Community concerns
: when the regeneration process was initiated there were significant concerns.

These were around the change of landlord and tenancy, higher rent and service charges, being forced out of the area, change of landscape, losing the millennium green and the disappearance of local amenities such as the school and mosque etc. Swan together with the Council and other partners dealt with these concerns through undertaking a comprehensive resident’s consultation via a range of different approaches to regain residents’ trust and confidence. The embedded community development programme, targeting various sections of the community, in an informal manner supporting them into employment and training, improving health and wellbeing and promoting community cohesion was proven very effective in terms of forming positive relationships with the members of the community. This was reflected in gaining planning approval with overwhelming resident support in delivering the scheme.

Financial risk and affordable homes
: one of the conditions of the development was that the scheme had to be grant- free.

Operating within a financially constrained market, it was a major financial risk for all the partners. Our unique and innovative approach to finance has helped to secure an exceptionally high number of affordable new homes to be built in this area. Swan took the financial challenge of over £300 million development costs considering that not only over 50% of the new homes for affordable tenure, but over a third should accommodate larger families with 3-5 bedrooms. 85% of the affordable homes are to be rented at ‘social’ rent rather than the higher ‘affordable’ rent. The project will deliver almost 300% more homes for social rent on the site than there were available before, including for existing tenants.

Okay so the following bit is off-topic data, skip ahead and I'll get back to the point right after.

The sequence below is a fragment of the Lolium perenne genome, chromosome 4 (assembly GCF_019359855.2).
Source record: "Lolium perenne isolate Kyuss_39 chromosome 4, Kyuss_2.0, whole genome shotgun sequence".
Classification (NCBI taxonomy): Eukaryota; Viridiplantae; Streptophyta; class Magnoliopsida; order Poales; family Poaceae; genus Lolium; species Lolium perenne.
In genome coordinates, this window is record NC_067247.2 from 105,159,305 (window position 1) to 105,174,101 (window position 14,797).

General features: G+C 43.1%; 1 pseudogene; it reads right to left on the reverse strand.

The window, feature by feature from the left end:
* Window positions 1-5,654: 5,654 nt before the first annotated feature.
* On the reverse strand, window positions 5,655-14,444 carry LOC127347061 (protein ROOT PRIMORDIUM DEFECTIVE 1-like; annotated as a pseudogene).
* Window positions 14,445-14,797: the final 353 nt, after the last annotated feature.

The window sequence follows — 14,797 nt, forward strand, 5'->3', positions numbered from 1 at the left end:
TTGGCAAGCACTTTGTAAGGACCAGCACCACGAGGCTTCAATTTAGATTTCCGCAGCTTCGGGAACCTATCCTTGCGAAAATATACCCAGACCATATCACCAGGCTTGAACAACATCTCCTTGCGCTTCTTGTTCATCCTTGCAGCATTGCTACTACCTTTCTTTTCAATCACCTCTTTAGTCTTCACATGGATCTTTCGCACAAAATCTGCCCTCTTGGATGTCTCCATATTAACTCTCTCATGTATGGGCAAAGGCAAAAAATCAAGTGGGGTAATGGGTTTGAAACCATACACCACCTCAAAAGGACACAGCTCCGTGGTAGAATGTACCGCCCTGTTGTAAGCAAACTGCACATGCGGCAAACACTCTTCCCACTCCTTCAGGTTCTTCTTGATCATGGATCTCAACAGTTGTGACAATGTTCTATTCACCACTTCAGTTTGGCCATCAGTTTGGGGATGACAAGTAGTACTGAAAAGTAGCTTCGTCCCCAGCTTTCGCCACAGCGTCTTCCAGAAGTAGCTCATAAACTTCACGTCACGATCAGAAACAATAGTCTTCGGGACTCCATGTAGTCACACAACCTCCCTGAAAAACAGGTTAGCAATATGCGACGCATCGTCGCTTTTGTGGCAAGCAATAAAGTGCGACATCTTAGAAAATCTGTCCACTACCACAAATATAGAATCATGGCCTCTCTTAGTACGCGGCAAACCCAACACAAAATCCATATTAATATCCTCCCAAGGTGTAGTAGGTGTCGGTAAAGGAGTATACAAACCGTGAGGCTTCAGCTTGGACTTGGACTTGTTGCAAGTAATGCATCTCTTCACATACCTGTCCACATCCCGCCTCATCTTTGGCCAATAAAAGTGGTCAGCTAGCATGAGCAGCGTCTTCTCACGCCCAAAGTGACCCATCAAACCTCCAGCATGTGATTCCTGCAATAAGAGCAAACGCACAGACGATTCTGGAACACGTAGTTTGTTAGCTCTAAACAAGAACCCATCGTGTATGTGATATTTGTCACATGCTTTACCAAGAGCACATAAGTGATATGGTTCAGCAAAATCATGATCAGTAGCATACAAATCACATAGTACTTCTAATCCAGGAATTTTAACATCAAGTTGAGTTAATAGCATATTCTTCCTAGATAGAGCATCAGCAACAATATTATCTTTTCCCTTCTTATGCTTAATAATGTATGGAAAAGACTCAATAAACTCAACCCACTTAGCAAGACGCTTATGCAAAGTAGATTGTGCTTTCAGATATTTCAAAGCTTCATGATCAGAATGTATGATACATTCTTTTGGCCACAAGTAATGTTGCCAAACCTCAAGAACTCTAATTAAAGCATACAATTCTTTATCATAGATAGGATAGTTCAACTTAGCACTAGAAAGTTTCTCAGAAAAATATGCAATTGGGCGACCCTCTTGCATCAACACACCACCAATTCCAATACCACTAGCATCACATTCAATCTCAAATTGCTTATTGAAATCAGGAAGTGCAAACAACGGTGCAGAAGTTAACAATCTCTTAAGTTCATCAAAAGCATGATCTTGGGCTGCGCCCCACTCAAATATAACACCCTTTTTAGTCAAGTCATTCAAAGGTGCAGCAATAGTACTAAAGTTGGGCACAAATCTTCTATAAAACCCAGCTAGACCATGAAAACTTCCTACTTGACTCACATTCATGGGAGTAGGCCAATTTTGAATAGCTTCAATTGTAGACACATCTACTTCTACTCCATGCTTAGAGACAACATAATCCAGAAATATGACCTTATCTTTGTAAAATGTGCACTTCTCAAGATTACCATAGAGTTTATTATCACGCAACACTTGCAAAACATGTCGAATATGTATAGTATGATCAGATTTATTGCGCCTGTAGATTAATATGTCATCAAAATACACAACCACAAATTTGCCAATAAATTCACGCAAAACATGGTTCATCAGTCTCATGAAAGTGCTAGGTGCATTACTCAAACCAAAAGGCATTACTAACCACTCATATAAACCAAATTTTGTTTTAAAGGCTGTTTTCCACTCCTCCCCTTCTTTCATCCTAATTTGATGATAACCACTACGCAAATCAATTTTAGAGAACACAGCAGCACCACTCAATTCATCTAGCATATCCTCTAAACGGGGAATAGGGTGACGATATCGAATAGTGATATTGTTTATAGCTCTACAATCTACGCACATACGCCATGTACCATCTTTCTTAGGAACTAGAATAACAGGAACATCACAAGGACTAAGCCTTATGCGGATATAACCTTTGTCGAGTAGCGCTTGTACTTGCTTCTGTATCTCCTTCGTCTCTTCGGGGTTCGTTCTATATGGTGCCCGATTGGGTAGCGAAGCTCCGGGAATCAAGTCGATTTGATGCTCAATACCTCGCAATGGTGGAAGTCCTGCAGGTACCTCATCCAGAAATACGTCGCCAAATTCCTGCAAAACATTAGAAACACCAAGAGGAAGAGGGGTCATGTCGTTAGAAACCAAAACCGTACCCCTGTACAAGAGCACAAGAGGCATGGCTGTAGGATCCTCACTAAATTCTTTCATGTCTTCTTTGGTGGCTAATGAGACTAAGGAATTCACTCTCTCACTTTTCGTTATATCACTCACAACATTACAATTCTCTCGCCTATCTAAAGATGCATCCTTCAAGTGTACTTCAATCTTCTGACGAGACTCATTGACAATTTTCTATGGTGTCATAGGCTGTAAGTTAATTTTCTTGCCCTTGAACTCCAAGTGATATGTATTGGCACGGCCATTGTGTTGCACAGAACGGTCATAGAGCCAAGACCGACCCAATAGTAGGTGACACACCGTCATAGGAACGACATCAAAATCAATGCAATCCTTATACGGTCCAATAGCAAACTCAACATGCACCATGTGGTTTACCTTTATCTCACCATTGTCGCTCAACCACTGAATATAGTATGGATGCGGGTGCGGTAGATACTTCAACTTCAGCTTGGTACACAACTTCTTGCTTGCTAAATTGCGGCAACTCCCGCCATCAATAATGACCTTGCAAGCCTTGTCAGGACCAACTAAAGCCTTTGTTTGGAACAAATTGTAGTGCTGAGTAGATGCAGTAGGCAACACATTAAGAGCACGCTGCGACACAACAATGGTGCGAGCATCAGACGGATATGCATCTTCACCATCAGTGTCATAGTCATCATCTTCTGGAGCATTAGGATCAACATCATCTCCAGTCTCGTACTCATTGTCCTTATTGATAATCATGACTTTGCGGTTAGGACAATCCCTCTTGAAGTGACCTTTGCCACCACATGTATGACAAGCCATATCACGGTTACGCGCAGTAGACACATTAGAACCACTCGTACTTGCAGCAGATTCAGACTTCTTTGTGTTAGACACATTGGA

The residents of Blackwall Reach believed that regeneration could improve the quality of lives for people in this area if it was carried out sensitively, openly, with imagination and with the full involvement of those who live in the area. The achievements so far have been obtained through the contribution by the local residents through their active campaign and involvement to get the best possible deal from the regeneration.

Community participation has been key to the successful and ongoing transformation of the area and lives on Blackwall Reach. The nature of the works has required a flexible re-housing strategy, resulting in a transient population and challenges of their own. Swans Community Development Team, working in partnership with local groups and service providers have been central to fostering both existing and new relationships, developing a brand-new multi-purpose community facility resulting in complimentary service delivery, access to new activities and facilities, access to additional funding and the creation of new community groups and activities for various sections of the community.

As part of the programme the team, along with local partners, promoted and employed its own local labour and training initiatives. We have implemented a range of employment and training programmes which enabled hundreds of people receiving various employment skills, qualifications and jobs to supplement the economic regeneration with the physical changes of the neighbourhood. This has ensured real people have not only secured construction skills but then secured a long term career too.